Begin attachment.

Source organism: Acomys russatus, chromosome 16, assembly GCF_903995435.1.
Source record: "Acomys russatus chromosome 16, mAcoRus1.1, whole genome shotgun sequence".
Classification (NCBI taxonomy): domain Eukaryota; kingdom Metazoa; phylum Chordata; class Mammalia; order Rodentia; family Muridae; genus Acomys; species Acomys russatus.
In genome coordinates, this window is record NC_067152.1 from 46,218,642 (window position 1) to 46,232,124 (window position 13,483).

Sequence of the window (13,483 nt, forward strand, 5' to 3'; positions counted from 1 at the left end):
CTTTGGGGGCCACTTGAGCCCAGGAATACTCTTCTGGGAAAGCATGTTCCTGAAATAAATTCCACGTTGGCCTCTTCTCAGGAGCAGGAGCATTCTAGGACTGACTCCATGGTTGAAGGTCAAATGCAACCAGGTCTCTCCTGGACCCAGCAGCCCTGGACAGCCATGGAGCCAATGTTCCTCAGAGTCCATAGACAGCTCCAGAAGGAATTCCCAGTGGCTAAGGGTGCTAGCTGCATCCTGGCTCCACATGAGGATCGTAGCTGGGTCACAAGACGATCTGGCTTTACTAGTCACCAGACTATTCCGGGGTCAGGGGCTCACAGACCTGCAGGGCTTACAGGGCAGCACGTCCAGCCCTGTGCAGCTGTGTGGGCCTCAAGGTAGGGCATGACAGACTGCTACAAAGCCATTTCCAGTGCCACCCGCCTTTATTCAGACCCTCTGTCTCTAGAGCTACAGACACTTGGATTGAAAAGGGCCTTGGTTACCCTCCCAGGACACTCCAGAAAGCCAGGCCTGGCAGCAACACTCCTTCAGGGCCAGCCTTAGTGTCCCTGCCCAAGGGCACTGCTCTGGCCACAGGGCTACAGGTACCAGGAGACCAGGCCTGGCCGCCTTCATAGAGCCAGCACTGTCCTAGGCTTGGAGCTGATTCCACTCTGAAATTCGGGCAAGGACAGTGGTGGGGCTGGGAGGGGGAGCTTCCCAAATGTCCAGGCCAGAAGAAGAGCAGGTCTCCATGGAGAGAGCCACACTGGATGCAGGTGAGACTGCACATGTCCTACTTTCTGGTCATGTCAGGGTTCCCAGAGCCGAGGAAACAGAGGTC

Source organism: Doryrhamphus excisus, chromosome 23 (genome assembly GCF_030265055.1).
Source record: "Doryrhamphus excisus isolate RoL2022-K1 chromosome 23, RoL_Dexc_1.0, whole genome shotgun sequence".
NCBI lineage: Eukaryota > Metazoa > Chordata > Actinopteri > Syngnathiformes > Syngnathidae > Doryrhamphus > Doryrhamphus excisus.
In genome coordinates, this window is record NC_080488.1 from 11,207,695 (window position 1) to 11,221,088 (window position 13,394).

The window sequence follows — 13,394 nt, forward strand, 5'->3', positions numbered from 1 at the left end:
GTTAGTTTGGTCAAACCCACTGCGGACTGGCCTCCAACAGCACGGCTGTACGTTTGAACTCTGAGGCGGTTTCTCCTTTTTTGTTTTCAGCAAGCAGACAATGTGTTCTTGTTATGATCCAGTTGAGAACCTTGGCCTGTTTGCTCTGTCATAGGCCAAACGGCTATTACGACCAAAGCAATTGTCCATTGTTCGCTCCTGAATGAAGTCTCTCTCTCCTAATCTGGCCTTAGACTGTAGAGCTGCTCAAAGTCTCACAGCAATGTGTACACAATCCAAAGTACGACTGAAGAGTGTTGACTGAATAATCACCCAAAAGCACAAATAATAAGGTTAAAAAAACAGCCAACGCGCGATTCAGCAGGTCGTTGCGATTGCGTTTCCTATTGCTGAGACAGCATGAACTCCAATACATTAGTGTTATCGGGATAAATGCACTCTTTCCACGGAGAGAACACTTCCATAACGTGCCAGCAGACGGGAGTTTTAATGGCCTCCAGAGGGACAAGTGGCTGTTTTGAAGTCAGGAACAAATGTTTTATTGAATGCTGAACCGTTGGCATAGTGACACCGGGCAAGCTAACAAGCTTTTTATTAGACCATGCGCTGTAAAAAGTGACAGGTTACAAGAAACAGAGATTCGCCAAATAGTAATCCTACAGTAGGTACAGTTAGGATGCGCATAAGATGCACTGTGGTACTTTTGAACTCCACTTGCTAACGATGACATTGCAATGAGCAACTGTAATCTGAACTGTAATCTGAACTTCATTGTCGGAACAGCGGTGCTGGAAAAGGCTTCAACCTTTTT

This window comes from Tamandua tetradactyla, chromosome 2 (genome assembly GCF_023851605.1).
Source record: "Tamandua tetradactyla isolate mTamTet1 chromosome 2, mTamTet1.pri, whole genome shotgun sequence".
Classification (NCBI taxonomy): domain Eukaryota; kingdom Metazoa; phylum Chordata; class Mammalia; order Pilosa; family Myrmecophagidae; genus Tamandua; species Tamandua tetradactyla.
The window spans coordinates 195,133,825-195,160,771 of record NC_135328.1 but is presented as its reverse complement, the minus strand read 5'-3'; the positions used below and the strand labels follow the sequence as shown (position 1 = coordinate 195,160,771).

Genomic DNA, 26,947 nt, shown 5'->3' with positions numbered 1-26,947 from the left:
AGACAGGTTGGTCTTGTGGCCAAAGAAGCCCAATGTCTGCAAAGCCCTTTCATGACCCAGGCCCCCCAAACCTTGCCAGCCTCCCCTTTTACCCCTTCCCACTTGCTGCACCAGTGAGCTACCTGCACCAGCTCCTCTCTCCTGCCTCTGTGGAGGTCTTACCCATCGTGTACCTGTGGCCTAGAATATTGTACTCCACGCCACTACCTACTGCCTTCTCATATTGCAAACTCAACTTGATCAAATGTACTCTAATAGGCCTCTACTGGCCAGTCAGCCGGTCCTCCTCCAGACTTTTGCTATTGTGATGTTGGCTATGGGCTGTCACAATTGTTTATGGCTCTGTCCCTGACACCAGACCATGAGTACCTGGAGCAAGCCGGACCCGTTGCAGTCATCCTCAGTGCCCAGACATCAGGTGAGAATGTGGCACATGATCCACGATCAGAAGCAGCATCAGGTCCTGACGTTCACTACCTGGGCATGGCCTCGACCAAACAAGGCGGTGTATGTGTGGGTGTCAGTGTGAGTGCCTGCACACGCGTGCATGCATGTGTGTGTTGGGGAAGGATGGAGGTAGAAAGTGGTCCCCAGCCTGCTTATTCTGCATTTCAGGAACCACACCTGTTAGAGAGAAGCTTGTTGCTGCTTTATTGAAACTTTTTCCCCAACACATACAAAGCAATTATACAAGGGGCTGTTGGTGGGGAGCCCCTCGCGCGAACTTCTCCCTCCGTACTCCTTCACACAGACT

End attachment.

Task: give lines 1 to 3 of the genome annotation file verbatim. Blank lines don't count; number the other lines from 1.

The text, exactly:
Source organism: Acomys russatus, chromosome 16, assembly GCF_903995435.1.
Source record: "Acomys russatus chromosome 16, mAcoRus1.1, whole genome shotgun sequence".
Classification (NCBI taxonomy): domain Eukaryota; kingdom Metazoa; phylum Chordata; class Mammalia; order Rodentia; family Muridae; genus Acomys; species Acomys russatus.